Now, I have a theory. It may not be a scientific theory, but it is my current theory and if anyone thinks it’s worth researching further please do! My theory is that the further we (the population and the individual) strays from the food, water, movement, direct sunlight quota and work/rest/play model that sustained humankind for most of our existence, the more stress we subject our bodies to. Now it is stress that causes our physical selves to adapt in order to keep us alive. It is these very adaptions that our physical selves make that give feedback to our brains as to how to react to stress. Acute stress is vital to existence. But accumulated chronic stress? That’s always going to cause problems. Chronic stress forces adaptive responses that, whether structural, biochemical, digestive, neurological, behavioural etc. may not be beneficial to either the individual or the community at large. 

Meanwhile, any therapy that enables us to return to an earlier lifestyle model is going to help to relieve stress, allowing our adaptive systems to stand down and informing our brains that everything is ok. Autism itself is not the problem. Stress is. 

If I’ve been on an ancestral based diet, had some time away from  people other than my immediate family and/or a close circle of friends, slept well and spent time walking barefoot through a forest you’d be hard pressed to pick out any of my more autistic traits. But on a binge-eating cycle, after a winter of multi-tasking under fluorescent lights and having to communicate daily with strangers  I’m going to be spending all my energy on trying to behave “normally”, and I will go into meltdown and I, along with anyone in the vicinity, will have to suffer the consequences.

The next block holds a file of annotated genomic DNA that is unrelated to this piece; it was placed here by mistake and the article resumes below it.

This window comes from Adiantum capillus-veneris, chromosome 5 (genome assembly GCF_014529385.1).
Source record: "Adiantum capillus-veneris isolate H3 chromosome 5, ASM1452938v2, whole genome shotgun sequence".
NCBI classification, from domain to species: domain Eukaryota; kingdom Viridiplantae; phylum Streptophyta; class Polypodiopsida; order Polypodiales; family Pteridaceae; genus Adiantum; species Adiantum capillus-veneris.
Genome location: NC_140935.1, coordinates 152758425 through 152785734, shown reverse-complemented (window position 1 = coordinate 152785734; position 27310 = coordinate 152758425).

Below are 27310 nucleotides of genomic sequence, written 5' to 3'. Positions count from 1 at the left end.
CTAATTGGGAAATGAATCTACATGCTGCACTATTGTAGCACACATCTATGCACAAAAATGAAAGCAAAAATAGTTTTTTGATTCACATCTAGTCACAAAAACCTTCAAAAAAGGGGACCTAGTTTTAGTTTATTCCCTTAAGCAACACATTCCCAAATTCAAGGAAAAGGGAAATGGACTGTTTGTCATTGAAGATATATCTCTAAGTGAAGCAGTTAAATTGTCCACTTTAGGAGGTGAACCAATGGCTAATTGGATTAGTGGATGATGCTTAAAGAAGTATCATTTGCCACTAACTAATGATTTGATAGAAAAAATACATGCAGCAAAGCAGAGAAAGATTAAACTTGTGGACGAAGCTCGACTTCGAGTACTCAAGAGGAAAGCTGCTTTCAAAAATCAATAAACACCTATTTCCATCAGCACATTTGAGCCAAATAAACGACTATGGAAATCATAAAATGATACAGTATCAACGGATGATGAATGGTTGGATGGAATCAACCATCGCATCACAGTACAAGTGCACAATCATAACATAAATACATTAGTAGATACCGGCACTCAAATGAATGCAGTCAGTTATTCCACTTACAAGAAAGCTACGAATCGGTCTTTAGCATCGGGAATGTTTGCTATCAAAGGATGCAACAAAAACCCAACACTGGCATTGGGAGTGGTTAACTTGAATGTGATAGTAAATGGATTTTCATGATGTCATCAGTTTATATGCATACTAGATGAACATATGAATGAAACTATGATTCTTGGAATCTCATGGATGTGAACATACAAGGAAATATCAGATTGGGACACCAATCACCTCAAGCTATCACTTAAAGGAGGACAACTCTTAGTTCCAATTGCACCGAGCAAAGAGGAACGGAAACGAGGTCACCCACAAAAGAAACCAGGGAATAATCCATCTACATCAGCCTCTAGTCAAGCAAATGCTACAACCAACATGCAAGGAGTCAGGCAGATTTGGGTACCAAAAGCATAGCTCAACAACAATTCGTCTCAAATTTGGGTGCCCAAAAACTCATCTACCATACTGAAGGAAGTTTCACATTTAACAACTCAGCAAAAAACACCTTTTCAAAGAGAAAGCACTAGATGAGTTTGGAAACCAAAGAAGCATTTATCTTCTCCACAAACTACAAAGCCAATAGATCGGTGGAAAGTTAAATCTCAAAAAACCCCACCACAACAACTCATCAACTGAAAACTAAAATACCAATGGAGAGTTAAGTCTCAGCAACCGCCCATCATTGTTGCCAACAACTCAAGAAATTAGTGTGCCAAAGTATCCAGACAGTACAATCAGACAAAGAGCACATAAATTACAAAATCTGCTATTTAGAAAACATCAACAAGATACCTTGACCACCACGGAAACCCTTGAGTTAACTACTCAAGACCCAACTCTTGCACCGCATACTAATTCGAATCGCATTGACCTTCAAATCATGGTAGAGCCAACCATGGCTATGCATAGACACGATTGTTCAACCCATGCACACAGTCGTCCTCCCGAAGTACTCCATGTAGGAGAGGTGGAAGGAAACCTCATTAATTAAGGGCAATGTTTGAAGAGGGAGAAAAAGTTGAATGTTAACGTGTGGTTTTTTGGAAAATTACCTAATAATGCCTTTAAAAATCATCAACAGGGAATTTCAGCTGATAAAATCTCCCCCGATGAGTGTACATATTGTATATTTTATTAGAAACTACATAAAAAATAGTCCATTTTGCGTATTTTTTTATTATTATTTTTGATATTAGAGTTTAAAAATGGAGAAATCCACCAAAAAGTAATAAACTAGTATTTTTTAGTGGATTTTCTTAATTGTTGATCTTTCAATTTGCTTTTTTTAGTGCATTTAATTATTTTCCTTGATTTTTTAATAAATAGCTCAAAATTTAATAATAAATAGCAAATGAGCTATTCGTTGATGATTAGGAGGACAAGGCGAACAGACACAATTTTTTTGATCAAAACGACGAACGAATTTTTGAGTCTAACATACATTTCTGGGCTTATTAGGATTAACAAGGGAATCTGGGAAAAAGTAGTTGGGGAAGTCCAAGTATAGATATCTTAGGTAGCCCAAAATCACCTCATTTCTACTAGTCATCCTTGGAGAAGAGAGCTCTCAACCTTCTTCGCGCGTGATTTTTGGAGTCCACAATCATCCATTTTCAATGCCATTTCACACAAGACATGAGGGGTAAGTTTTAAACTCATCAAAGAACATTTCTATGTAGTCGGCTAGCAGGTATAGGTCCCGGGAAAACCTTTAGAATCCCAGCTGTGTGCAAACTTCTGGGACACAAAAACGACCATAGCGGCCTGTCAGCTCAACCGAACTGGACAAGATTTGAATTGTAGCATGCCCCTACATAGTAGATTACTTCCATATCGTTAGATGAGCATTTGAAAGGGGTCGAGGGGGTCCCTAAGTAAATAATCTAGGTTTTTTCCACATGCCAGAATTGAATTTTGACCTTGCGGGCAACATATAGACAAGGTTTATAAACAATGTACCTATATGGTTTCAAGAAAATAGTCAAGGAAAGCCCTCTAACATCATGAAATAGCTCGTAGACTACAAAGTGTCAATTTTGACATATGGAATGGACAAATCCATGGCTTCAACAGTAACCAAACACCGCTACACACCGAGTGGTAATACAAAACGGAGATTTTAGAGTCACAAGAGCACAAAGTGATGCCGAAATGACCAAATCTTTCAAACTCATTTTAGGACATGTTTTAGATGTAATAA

I don’t need an explanation as to why I have autism and I sure as hell don’t need a cure, but I will take any therapy that enables me to thrive with, rather than despite of, my autism. 

And I know from experience that the therapies that help me to do this, from natural nutrition, to acupuncture and to homeopathy are the ones most often hounded by and “disproved” by science. And I feel that the energy used by the scientific communities, the pro or anti activists and the media to argue whether or not structural therapies, precaution used in vaccinations, and the overuse of antibiotics are valid in preventing an apparent rise in autism, could be far better spent in helping all of us, whether autistic or allistic, to more closely emulate a lifestyle that predates the study of science altogether. Because living a life more closely aligned with nature allows all of us to thrive, without need for either cause or cure. 

Some Recommended Blogs. 

In the last few months there’s been a lovely increase of followers of and commenters on this blog. Thank you. Thank you to all of you, both new and old followers. Thank you to those of you that comment, that hit that like button, that re-blog, that send links via Twitter and Facebook, that email or message me privately and to also those that just read my ramblings. I truly appreciate all of you.

Today I’d like to recommend a small selection of the blogs that I follow. Specifically those from a new community of autistic bloggers (many of whom had either an official diagnosis of or a self realisation of autism in the last few months) that has been a haven of support for me.

Each of these bloggers has a unique, authentic, warm and eloquent writing style. Whether you yourself are autistic or allistic and whether you’d like to be more informed, crave community or just appreciate great writing please check these awesome blogs out.

https://autnot.wordpress.com/

https://soniaboue.wordpress.com

https://mamapineappleblog.wordpress.com/

https://thesilentwaveblog.wordpress.com/

https://visualvox.wordpress.com/

https://amyes87.wordpress.com/